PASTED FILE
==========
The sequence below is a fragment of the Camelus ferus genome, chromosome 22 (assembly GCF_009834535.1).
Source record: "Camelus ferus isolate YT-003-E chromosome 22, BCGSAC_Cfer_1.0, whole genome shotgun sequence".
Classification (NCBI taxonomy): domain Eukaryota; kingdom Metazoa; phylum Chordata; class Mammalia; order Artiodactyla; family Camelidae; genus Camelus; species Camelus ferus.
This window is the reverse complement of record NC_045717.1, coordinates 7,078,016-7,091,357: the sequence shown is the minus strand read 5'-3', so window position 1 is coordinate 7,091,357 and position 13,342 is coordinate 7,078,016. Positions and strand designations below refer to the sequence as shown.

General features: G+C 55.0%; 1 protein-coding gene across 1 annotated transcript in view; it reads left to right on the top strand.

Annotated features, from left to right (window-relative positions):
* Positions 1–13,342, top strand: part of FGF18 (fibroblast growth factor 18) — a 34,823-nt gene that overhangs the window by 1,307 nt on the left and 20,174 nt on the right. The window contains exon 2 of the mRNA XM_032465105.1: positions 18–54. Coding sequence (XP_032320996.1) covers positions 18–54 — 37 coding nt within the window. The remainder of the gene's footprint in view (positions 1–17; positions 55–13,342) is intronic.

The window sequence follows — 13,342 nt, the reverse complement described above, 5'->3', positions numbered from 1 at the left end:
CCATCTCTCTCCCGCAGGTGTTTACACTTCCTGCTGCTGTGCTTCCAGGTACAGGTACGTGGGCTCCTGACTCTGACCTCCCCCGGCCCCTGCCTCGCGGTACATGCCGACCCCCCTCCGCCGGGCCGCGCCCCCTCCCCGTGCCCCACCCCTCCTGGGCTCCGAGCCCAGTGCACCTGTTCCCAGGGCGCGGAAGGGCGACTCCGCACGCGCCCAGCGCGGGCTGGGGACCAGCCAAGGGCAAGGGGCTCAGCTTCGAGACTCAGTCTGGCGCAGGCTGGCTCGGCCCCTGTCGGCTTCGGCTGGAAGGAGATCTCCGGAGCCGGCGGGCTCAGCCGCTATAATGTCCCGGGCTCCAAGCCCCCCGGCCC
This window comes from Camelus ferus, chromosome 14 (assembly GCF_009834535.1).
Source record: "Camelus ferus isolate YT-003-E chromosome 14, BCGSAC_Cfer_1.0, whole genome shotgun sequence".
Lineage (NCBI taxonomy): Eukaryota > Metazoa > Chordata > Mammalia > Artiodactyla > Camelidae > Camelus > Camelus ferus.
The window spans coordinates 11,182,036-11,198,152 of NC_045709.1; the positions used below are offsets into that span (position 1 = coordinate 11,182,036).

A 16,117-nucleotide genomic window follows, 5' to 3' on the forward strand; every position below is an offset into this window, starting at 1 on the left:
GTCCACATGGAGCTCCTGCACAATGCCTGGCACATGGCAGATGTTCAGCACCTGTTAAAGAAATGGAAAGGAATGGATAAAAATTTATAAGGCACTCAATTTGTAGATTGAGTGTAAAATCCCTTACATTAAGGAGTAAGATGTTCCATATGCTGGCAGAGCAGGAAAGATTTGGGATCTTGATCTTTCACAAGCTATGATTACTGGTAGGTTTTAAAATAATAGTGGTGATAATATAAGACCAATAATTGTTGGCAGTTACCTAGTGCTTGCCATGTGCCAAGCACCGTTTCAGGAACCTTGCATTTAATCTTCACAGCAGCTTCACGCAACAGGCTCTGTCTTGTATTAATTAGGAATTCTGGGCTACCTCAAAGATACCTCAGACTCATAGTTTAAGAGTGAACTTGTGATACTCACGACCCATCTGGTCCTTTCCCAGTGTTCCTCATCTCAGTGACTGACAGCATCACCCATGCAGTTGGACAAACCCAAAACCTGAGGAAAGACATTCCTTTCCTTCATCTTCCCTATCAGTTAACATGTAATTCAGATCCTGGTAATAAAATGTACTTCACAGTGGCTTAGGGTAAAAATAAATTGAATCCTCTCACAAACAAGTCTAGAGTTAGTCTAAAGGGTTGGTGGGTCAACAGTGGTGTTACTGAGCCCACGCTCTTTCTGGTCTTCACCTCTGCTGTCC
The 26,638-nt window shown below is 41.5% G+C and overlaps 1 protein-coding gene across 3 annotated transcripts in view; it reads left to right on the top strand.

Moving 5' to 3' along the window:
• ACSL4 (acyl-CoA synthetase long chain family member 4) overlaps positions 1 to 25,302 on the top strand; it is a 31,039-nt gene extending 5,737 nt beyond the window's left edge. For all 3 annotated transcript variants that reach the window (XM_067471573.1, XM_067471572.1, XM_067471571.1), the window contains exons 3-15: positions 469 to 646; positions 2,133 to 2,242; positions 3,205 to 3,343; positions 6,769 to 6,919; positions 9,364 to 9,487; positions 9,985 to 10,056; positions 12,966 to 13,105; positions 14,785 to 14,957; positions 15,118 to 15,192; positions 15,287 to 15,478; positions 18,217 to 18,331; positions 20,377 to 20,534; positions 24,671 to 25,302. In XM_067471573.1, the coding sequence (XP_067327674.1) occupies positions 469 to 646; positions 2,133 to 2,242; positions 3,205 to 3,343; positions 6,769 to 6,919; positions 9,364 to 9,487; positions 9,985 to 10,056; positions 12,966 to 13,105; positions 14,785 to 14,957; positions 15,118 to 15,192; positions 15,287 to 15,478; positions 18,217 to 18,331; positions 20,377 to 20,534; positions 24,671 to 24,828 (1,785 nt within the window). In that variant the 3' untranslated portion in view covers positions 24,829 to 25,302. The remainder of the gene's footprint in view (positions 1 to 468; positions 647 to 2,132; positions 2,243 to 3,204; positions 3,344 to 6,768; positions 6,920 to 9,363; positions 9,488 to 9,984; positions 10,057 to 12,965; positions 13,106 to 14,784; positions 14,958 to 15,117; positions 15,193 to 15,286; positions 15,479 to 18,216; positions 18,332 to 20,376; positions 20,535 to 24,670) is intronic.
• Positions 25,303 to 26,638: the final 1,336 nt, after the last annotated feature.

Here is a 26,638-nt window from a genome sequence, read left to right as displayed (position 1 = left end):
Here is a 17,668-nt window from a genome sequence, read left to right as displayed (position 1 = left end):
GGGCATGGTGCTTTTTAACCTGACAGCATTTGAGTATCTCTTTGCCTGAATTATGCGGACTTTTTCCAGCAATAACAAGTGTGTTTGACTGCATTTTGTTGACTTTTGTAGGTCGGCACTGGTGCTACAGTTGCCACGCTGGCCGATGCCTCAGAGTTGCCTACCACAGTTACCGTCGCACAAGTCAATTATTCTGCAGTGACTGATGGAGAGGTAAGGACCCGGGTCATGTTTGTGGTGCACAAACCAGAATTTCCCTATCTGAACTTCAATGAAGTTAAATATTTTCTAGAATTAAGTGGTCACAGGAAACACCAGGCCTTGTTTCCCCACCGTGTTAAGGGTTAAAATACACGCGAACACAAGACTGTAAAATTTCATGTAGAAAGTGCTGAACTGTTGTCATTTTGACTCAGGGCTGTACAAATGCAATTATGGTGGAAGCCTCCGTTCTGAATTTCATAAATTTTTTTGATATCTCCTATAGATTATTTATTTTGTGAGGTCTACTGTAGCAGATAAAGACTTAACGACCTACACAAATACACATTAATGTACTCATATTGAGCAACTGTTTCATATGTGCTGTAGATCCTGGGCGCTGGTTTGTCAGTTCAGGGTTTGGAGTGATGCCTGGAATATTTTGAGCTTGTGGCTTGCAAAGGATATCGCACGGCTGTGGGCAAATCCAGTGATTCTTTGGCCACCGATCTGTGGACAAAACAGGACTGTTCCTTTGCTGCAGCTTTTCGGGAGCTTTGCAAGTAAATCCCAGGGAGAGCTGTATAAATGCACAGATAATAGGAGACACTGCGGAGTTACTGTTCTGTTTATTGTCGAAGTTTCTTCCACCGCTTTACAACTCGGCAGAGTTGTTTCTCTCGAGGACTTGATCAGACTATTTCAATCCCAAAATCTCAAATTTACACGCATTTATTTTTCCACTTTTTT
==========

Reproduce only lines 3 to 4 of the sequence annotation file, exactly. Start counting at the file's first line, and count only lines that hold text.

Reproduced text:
Classification (NCBI taxonomy): domain Eukaryota; kingdom Metazoa; phylum Chordata; class Mammalia; order Artiodactyla; family Camelidae; genus Camelus; species Camelus ferus.
This window is the reverse complement of record NC_045717.1, coordinates 7,078,016-7,091,357: the sequence shown is the minus strand read 5'-3', so window position 1 is coordinate 7,091,357 and position 13,342 is coordinate 7,078,016. Positions and strand designations below refer to the sequence as shown.